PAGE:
Technically their 4K isn't 4K so they're wrong doing that too, since it's 3840x2160.

They talk about "Samsung 4K SUHD TVs". I'm not sure why later they couldn't talk about "Samsung 8K SUHD TVs" (well apart from the fact that their 4K is 3840 and 8K would be 7680 - at lot less than 8000).

Unless it's something to do with "Mark Drawing 4000 - Standard character mark Typeset" in the trademark. Would that limit it to "4K" or does the 4000 mean something else here? Is that what makes you think the SUHD trademark is limited to "4K"? Isn't that just a code - and the trademark is probably just for "SUHD" not also the letters "4K" - so it could be used for 7.68k too?

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post #757 of 839 Old 04-12-2015, 09:55 AM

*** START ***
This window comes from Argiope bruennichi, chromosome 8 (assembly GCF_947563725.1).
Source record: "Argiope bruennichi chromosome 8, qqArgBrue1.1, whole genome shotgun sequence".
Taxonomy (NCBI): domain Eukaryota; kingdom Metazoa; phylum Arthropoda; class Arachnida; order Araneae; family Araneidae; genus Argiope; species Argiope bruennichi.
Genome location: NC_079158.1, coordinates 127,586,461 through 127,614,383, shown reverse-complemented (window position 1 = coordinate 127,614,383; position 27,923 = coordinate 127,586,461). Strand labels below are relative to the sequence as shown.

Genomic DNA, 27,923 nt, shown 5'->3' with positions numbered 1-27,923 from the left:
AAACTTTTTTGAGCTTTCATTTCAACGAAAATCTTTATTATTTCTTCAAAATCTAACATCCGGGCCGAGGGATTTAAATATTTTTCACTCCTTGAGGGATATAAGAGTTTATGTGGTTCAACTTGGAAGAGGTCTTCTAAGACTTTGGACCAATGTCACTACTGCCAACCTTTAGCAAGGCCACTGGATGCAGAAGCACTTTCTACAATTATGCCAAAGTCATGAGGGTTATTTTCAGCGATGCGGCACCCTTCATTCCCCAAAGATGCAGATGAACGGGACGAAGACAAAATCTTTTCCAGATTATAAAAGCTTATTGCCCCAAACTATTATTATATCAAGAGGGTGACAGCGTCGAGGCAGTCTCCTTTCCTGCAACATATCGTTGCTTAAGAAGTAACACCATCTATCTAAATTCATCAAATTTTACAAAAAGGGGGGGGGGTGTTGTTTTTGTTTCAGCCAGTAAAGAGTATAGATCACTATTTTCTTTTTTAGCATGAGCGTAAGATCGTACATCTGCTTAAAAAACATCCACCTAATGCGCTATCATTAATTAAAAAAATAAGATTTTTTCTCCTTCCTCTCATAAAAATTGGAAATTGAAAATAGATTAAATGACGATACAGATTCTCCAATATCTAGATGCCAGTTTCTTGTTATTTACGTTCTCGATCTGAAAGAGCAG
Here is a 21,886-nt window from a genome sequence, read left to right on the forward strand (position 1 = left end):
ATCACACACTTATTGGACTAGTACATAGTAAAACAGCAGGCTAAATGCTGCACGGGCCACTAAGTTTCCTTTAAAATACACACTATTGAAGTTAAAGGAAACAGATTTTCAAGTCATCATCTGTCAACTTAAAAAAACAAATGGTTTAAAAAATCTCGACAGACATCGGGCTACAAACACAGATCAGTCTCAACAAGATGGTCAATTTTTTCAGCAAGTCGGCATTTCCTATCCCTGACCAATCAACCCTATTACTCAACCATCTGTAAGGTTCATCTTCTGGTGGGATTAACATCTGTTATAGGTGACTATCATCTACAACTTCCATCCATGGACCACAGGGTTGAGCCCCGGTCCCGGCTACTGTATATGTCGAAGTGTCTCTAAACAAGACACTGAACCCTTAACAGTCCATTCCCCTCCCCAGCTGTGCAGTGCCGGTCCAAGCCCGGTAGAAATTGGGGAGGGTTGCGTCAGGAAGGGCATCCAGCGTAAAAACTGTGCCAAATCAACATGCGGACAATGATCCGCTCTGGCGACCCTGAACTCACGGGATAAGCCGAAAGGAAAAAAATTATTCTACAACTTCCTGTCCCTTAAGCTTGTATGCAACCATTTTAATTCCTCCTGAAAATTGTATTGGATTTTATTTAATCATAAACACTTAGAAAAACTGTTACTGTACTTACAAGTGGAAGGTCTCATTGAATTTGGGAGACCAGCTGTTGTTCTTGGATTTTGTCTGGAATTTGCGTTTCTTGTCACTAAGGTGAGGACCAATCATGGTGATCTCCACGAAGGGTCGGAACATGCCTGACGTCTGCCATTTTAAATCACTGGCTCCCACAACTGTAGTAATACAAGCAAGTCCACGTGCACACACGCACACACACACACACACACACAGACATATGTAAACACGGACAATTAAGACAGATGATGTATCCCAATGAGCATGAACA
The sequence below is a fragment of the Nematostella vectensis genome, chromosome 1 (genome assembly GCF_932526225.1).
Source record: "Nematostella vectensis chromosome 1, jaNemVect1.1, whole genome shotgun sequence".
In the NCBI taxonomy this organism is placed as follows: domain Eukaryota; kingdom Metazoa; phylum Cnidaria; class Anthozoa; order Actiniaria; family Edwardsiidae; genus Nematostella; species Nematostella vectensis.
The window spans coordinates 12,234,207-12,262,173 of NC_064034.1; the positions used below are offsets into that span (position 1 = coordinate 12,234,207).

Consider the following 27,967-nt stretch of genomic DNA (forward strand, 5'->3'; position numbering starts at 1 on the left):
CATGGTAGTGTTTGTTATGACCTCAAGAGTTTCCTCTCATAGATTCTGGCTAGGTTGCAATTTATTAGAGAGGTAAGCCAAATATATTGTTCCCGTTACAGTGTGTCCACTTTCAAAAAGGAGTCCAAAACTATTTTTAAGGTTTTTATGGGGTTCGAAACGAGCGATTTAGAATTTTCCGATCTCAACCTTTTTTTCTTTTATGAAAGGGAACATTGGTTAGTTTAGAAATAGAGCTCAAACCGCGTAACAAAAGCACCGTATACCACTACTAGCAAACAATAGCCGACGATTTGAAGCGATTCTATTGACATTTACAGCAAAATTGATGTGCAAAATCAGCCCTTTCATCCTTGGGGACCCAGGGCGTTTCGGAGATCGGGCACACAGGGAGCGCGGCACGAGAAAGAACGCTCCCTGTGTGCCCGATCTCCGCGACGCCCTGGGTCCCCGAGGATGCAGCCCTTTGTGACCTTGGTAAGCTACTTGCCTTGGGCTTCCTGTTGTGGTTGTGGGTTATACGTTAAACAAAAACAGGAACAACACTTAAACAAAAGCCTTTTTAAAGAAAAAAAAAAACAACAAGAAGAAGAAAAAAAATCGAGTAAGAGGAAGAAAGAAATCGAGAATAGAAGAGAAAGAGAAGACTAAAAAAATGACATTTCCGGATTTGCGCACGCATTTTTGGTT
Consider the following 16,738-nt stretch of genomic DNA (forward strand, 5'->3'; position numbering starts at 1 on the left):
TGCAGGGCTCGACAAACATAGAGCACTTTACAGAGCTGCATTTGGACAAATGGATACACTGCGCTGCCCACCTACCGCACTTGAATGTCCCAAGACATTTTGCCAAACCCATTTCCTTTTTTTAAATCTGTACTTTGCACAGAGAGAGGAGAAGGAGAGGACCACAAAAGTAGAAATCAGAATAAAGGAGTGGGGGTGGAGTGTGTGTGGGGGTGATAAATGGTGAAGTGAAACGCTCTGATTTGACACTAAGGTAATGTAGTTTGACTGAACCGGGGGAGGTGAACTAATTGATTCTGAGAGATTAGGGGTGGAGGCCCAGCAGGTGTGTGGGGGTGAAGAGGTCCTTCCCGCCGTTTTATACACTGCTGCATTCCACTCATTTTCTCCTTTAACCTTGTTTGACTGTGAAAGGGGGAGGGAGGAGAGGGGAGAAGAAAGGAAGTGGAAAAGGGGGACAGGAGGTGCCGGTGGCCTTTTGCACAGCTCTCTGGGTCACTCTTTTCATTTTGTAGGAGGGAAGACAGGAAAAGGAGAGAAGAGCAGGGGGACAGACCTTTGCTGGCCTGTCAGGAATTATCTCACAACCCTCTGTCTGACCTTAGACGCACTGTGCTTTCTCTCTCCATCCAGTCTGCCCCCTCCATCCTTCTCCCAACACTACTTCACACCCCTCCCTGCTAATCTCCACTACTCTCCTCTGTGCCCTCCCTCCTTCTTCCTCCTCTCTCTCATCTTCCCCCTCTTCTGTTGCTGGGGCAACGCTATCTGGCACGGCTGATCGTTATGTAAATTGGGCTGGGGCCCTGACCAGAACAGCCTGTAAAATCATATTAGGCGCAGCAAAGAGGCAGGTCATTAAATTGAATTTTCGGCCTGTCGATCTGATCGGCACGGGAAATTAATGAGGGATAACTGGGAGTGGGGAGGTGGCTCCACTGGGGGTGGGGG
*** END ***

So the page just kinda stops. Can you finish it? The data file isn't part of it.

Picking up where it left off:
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Originally Posted by Joe Bloggs View Post
Technicaly it's not "Octo HD" either.

Technically their 4K isn't 4K so they're wrong doing that too, since it's 3840x2160.

They talk about "Samsung 4K SUHD TVs". I'm not sure why later they couldn't talk about "Samsung 8K SUHD TVs" (well apart from the fact that their 4K is 3840 and 8K would be 7680 - at lot less than 8000).

Unless it's something to do with "Mark Drawing 4000 - Standard character mark Typeset" in the trademark. Would that limit it to "4K" or does the 4000 mean something else here? Is that what makes you think the SUHD trademark is limited to "4K"? Isn't that just a code - and the trademark is probably just for "SUHD" not also the letters "4K" - so it could be used for 7.68k too?